What to expect

Program's Key Features and Responsibilities

In tri-mentoring, with a mentor’s help you work towards specific careers-related goals, meet new friends, gain different career perspectives, and become part of the larger Vancouver tech community. Here’s how the program structure supports you in doing this.

Speed-mentoring at the kickoff event. This is a structured exercise where groups of mentors rotate through small groups of students at timed intervals, and respond to student questions about their respective careers. You'll learn about a variety of CS-related careers within a short period of time.

Set and submit two career-related learning objectives. This helps you focus, take initiative, and have something specific to work towards with your student or industry mentor. Possible topics for learning objectives include: identifying your strengths and how these might fit within the IT industry; starting or enhancing a personal technical project; improving your technical interview skills; investigating clubs or extracurricular activities to join; writing an effective resume or LinkedIn profile; or learning effective networking and communication skills.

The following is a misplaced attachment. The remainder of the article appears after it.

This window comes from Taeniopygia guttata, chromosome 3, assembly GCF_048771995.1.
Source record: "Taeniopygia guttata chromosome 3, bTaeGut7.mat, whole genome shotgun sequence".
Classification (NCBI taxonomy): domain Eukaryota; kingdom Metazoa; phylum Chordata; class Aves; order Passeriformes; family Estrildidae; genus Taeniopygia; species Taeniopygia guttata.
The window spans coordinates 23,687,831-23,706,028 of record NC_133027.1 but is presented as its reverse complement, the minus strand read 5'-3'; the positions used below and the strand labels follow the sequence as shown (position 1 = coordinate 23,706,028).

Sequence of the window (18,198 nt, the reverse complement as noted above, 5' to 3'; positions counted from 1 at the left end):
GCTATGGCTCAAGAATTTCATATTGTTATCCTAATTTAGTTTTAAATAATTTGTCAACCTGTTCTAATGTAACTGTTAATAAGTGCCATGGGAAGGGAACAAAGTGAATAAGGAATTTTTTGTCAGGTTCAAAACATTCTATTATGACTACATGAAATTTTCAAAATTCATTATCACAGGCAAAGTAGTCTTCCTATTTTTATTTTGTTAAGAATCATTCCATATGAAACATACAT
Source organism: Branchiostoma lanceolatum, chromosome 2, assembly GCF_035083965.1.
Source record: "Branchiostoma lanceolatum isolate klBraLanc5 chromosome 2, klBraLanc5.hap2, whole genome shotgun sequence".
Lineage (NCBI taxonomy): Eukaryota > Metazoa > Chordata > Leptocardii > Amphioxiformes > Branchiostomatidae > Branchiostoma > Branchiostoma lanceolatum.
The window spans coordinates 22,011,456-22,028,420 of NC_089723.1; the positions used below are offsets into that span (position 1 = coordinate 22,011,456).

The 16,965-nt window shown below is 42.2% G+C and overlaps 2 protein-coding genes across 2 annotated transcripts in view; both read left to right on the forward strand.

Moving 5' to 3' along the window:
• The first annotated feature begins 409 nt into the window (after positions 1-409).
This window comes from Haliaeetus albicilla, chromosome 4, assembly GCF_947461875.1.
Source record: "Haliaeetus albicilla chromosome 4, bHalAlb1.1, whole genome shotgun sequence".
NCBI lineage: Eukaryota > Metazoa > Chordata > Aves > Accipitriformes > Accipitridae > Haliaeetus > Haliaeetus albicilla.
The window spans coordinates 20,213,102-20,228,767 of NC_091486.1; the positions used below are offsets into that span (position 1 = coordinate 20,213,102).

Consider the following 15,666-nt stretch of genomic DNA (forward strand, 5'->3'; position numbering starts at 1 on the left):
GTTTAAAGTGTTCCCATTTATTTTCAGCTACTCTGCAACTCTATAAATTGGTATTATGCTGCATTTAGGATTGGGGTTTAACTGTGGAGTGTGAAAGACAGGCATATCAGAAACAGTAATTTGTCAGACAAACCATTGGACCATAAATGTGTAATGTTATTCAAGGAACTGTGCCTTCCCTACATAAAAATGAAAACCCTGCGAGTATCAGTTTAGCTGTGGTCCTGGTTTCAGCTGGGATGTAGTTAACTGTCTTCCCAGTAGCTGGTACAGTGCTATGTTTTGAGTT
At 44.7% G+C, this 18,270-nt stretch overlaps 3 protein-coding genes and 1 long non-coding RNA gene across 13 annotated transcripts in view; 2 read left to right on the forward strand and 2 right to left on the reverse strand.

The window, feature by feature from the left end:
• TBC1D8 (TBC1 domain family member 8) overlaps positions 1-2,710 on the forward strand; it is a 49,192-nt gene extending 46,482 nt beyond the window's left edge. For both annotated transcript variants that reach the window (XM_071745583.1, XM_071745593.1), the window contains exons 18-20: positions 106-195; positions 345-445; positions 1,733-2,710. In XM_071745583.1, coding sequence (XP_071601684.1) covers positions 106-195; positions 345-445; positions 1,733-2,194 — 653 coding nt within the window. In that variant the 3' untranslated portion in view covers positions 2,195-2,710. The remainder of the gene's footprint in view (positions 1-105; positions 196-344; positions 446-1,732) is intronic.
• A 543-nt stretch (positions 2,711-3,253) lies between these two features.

Meet individually at least twice between the kickoff event and the first week of April with your industry or student mentor. At these meetings you can receive help in goal-setting, get your mentor’s insights and opinions, share your progress and seek ways to be of benefit to your mentor as well.

Refer to Tri-mentoring resources for more specific information

Matching Process

A mentoring trio consists of an industry or faculty mentor, senior student and junior student.

We considered multiple factors when matching up trios, including CS interest areas, program and year of study, CS courses completed, previous tri-mentoring experience, relative ages of mentor, senior and junior student, and career interest areas. We also reviewed the kickoff attendees group as a whole, to ensure that every participant is matched with others who share at least something in common. Due to the larger number of 3rd and 4th year student applicants relative to 2nd year students, we may need to change a limited number of 3rd years from junior to senior status.

Student and Mentor Program Support

If you have additional question about the tri-mentoring program, or experience any difficulties in getting hold of your industry or student mentors or mentees, please contact Michele Ng (mng@cs.ubc.ca). We will be happy to help!

Over time, we’ve found that great things happen in tri-mentoring when students actively engage with others who share similarities. Be prepared to enjoy yourself, to learn a lot and to have unexpected opportunities and insights come from being involved in the program.

UBC Alumni Association
Electronic Arts